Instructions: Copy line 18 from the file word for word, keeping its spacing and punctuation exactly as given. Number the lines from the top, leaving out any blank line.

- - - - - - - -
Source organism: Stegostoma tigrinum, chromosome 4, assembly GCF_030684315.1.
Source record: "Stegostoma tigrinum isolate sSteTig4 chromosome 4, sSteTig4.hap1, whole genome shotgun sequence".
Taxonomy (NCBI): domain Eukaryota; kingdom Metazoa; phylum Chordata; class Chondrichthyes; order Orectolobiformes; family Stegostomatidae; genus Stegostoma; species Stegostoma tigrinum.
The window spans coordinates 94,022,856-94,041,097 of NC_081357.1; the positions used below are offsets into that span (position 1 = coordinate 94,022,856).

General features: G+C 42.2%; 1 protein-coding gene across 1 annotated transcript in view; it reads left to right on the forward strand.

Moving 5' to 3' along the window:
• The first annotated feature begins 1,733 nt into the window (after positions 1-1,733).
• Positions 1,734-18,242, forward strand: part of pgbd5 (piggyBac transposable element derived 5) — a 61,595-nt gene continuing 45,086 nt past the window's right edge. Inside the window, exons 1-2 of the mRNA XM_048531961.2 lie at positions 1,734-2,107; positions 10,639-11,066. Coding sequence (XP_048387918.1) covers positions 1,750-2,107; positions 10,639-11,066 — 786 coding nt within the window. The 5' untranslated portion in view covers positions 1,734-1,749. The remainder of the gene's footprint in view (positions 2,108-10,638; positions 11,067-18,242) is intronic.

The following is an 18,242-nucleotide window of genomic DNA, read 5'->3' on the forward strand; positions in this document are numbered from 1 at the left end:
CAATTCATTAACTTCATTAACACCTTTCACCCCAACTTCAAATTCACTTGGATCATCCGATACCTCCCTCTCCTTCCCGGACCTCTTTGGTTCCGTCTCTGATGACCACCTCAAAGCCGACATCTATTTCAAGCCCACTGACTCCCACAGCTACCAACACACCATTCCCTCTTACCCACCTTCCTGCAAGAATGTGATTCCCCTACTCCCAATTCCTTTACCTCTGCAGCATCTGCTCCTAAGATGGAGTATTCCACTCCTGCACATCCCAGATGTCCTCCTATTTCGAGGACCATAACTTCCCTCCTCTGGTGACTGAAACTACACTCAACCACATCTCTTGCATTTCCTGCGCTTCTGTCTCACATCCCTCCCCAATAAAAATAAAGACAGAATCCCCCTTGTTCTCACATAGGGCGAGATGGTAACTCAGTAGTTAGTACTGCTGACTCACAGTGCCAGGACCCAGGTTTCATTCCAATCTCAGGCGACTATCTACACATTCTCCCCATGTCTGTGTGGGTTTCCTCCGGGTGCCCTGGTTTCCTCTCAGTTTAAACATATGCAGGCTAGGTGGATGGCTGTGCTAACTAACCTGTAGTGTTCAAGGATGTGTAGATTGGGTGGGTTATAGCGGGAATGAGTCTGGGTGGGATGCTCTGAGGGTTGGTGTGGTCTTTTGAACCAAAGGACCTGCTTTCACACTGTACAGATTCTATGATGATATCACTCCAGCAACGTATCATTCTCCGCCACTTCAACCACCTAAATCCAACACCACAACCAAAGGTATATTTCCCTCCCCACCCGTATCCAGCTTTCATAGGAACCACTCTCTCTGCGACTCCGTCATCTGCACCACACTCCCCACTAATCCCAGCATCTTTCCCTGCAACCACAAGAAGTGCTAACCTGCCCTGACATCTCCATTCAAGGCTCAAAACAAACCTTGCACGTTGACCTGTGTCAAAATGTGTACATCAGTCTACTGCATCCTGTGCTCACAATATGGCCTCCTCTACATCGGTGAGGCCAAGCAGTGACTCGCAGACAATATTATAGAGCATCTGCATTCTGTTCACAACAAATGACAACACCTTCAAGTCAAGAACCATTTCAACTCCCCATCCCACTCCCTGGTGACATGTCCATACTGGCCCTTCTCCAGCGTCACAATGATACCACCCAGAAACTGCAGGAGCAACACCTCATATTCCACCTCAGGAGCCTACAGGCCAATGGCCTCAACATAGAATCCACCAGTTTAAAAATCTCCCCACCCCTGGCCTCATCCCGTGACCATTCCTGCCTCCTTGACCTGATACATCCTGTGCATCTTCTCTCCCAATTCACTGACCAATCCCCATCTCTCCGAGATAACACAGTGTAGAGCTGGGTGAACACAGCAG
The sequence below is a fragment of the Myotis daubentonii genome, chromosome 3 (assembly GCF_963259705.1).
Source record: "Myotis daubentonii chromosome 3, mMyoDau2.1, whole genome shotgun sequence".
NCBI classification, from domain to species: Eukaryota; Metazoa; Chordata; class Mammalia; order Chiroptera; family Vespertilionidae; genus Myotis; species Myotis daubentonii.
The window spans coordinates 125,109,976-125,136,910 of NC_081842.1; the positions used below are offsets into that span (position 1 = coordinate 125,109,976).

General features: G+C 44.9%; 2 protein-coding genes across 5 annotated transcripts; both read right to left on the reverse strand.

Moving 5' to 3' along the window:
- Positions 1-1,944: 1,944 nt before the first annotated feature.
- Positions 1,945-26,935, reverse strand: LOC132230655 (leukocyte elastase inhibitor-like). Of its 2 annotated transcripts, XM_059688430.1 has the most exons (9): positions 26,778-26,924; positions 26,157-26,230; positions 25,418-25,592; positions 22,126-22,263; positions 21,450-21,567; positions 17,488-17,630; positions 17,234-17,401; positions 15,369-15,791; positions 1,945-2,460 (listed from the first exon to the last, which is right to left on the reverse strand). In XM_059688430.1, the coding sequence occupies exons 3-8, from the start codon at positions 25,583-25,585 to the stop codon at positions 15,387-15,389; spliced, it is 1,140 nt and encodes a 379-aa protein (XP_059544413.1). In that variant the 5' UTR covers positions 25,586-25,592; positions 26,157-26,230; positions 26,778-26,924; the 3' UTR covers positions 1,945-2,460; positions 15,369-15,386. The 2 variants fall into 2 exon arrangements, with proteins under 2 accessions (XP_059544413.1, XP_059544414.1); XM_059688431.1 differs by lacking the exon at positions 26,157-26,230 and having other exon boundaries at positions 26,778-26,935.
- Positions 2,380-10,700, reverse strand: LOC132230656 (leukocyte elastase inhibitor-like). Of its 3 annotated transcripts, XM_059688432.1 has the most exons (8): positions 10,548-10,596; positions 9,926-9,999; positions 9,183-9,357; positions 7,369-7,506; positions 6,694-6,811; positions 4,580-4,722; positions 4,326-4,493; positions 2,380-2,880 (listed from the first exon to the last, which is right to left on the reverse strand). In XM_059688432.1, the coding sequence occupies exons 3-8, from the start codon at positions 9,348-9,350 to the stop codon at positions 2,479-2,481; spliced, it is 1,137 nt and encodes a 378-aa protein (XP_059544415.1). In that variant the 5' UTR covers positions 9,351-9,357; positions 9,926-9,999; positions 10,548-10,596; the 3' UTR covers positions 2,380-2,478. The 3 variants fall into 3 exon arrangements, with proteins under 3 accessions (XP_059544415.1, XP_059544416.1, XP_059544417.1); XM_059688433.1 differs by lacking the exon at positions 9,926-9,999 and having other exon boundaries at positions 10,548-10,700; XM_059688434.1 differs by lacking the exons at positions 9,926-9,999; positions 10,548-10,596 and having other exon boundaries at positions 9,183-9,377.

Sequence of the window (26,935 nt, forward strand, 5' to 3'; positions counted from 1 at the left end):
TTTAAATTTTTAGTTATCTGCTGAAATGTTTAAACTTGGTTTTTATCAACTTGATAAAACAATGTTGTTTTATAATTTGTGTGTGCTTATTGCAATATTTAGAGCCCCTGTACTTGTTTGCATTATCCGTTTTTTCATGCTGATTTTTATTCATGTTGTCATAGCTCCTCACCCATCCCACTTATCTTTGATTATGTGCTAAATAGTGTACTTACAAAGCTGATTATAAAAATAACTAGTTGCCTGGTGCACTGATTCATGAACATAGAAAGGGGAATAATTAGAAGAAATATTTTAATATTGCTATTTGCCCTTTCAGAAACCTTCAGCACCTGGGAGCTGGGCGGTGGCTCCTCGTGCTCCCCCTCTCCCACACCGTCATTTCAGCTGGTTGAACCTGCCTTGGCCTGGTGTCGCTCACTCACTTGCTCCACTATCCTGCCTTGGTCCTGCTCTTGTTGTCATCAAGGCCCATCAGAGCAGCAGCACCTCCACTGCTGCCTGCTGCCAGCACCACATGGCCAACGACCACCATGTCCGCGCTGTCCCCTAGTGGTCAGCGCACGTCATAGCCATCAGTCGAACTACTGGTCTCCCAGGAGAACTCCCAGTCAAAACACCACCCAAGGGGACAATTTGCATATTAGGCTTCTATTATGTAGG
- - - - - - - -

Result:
- Positions 1,945-26,935, reverse strand: LOC132230655 (leukocyte elastase inhibitor-like). Of its 2 annotated transcripts, XM_059688430.1 has the most exons (9): positions 26,778-26,924; positions 26,157-26,230; positions 25,418-25,592; positions 22,126-22,263; positions 21,450-21,567; positions 17,488-17,630; positions 17,234-17,401; positions 15,369-15,791; positions 1,945-2,460 (listed from the first exon to the last, which is right to left on the reverse strand). In XM_059688430.1, the coding sequence occupies exons 3-8, from the start codon at positions 25,583-25,585 to the stop codon at positions 15,387-15,389; spliced, it is 1,140 nt and encodes a 379-aa protein (XP_059544413.1). In that variant the 5' UTR covers positions 25,586-25,592; positions 26,157-26,230; positions 26,778-26,924; the 3' UTR covers positions 1,945-2,460; positions 15,369-15,386. The 2 variants fall into 2 exon arrangements, with proteins under 2 accessions (XP_059544413.1, XP_059544414.1); XM_059688431.1 differs by lacking the exon at positions 26,157-26,230 and having other exon boundaries at positions 26,778-26,935.